María Antonietta Berriozábal, a woman whose name is synonymous with community organizing and political movement, will release her memoir in May 2011, chronicling her family’s experience of immigrating to the United States and her subsequent rise to become the first Latina to serve on the city council of a major U.S. city. Berriozábal read from María: Daughter of Immigrants at the Esperanza Peace and Justice Center on Saturday, November 6 — the 100th anniversary, to the day, of her parents’ crossing of the U.S.-Mexico border as they fled the violence of what became the Mexican Revolution. Though both her parents, Apolinar Ramírez Rodríguez and Sixta Arredondo Rodríguez, have passed away, Berriozábal feels they are very much present in the way they raised their children to value education, spirituality, and community.
When I asked Berriozábal what prompted her to write a book about her life, she was quick to answer that the seed was planted by other women in her spiritual and social-justice circles. Specifically, her friend Antonia Castañeda urged her on, admonishing her that she had an obligation to share the story of her life. Struggling against the perceived self-importance a memoir connotes, Berriozábal insists the book is not ultimately about her, but about all those that shaped her life, helping her become the strong female leader she is today. Writing María: Daughter of Immigrants, she said, “is one way I can honor my history, my family, and the values I inherited from them.” At a time when immigration is consistently in the political spotlight, the story of an immigrant family that formed strong, lasting community bonds with a city on this side of the border offers a different, more hopeful perspective on the of-the-moment issue.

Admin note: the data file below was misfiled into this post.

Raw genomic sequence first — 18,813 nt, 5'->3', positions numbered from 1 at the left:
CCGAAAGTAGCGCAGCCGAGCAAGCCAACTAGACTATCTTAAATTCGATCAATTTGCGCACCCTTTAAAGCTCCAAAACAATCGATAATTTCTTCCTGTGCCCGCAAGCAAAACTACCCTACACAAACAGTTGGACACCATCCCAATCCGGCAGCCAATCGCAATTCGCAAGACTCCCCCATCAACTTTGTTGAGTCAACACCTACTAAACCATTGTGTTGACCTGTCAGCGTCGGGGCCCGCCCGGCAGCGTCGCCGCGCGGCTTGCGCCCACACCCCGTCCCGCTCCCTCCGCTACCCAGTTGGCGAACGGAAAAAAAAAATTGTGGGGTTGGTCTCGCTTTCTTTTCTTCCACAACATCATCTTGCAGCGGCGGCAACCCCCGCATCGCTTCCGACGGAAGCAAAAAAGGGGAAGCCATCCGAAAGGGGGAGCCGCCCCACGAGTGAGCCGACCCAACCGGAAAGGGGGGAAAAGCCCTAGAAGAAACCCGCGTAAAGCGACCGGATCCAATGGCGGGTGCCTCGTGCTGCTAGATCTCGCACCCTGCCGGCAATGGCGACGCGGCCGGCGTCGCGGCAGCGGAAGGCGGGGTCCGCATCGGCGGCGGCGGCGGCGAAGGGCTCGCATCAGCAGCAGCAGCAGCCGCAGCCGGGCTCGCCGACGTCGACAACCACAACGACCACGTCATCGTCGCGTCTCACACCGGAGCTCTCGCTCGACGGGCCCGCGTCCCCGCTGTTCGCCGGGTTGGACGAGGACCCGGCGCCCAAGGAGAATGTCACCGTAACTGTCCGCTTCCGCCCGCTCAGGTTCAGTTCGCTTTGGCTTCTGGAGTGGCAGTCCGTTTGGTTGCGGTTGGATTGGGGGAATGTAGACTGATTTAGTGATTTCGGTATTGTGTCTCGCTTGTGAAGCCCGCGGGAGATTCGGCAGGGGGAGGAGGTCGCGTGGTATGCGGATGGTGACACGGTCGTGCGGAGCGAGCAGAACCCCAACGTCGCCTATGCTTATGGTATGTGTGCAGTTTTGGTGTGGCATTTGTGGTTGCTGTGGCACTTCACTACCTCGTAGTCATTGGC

A stint as secretary to the general counsel for HemisFair ’68 sparked Berriozábal’s interest in politics. She realized that if she became involved in the political system she could acquire skills that would help her organize for her community. Issues such as sustainable development, affordable housing, investment in youth and elderly programs, care for the environment, and neighborhood revitalization were paramount to her agenda. Tenacious dedication to those values led the young politician to disagree with more established leaders over planned developments like the Alamodome and the Applewhite Reservoir, which Berriozábal deemed a waste of money.
After serving as San Antonio City Councilwoman from 1980 to 1991, Berriozábal ran for Mayor, a position she believed would better allow her to address what she saw were issues that affected all San Antonianos. She lost in the runoff election but not before garnering 47 percent of the votes. Clearly, the mayoral candidate’s social justice message resonated with the people.
Even after leaving public office, the community leader continued to work and campaign for the same issues; as a private citizen she has served on many boards and continues to volunteer her time as speaker and presenter. Berriozábal graciously agreed to a telephone interview with yours truly. She imparts much wisdom, and while she feels strides have been made in the community of San Antonio, Berriozábal believes that the issues that plagued the people of her community then are the same issues we struggle with today.